One sector that is receptive to this manic behavior is the IT sector. After a two-year monopoly, equities in this sector are being severely punished in the current downturn.
One wonders, what has happened to all these audio bits about super-digital circuits, secular cloud change, and so on. which pushed valuation in this sector up to stratospheric levels over the last 2 years. Has anything changed materially or is it just a change of lens? Why is there a sudden rush among brokers to lower IT stocks? It started with JP Morgan and Nomura. Now no stockbroker wants to be left behind in this new downturn. What explains this?
In our opinion, it is rather a reset of valuations than any material change in growth forecasts or the outlook for industries. There is more story-telling-price-action than the other. As is always the case in the markets, price action leads and then the narrative follows. It is ironic that despite the fact that securities brokers have lowered their target prices, none of them has lowered their economic growth forecast for FY23. Even for FY24, they are less sure about the slowdown in technology spending. Reductions are imminent due to fears of further depreciation.
So the next question that needs to be asked is, what triggered such a sharp price action in the IT index compared to Sensex and Nifty? To do this, we need to look at what is happening with NASDAQ stocks, as they are leading indicators of attitudes in the technology space. Taking that argument into account, the decline in NASDAQ stocks probably explains the deadly decline we are seeing in Indian IT stocks. It was widely known that NASDAQ stocks were in the bubble zone and the Fed’s action was much needed to shock it. As expected, the NASDAQ crash had a huge impact on global technology stocks. Indian IT stocks, which were far from valuing their historical average, had to bear much of the burden of NASDAQ exposure. Even after this sharp correction, the valuation in this sector is still far from their historical level and has yet to reach a reasonable valuation level, especially in the central part of the IT sector.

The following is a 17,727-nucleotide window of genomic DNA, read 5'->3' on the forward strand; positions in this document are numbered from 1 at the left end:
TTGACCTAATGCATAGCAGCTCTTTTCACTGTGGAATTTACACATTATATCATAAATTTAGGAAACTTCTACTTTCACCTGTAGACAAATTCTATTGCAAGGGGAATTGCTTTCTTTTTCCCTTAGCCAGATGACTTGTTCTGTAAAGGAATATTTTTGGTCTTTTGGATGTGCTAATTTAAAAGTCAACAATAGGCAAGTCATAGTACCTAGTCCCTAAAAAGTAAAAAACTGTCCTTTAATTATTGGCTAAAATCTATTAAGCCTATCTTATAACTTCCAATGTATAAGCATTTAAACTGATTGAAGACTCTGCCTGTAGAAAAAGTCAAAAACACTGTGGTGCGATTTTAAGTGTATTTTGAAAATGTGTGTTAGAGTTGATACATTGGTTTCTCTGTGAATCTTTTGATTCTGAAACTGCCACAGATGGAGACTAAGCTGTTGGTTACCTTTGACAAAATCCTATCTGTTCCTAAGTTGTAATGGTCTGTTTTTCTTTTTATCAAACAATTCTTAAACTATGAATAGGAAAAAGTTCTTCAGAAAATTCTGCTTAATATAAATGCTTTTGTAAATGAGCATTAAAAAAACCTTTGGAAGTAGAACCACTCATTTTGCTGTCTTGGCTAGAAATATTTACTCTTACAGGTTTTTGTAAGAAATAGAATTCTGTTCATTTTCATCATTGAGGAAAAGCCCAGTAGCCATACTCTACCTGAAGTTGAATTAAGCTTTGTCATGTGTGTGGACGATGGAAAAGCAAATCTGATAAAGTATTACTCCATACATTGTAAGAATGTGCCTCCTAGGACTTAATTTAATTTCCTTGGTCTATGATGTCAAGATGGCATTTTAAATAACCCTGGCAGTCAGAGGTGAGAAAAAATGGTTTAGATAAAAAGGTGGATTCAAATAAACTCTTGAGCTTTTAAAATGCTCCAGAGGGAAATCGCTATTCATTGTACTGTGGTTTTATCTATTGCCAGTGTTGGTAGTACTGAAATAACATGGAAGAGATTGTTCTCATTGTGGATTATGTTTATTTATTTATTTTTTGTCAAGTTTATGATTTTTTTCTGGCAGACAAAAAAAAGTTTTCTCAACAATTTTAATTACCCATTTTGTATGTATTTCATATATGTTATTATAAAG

That said, none of the medium- and long-term drivers for growth in the IT sector have disappeared. Companies’ willingness to spend on digital transformations and cloud computing will continue to drive above-average industry revenue growth. But revenue growth is unlikely to translate into valuation growth as much of equities are still well above the historical average.
So in reality, not much would happen on the valuation side and the story ahead will be more about revenue reaching an expensive valuation than anything else. It is the best example that can be hoped for IT stocks. Finally, is it time for a time trial for technology stocks? Only time will tell. Watch out for interesting times!
(The author, ArunaGiri N, is the founding CEO and fund manager, TrustLine Holdings Pvt Ltd. Opinions are his own)
(Disclaimer: The opinions, recommendations, opinions and opinions of the experts are their own. This does not represent the views of the Economic Times)
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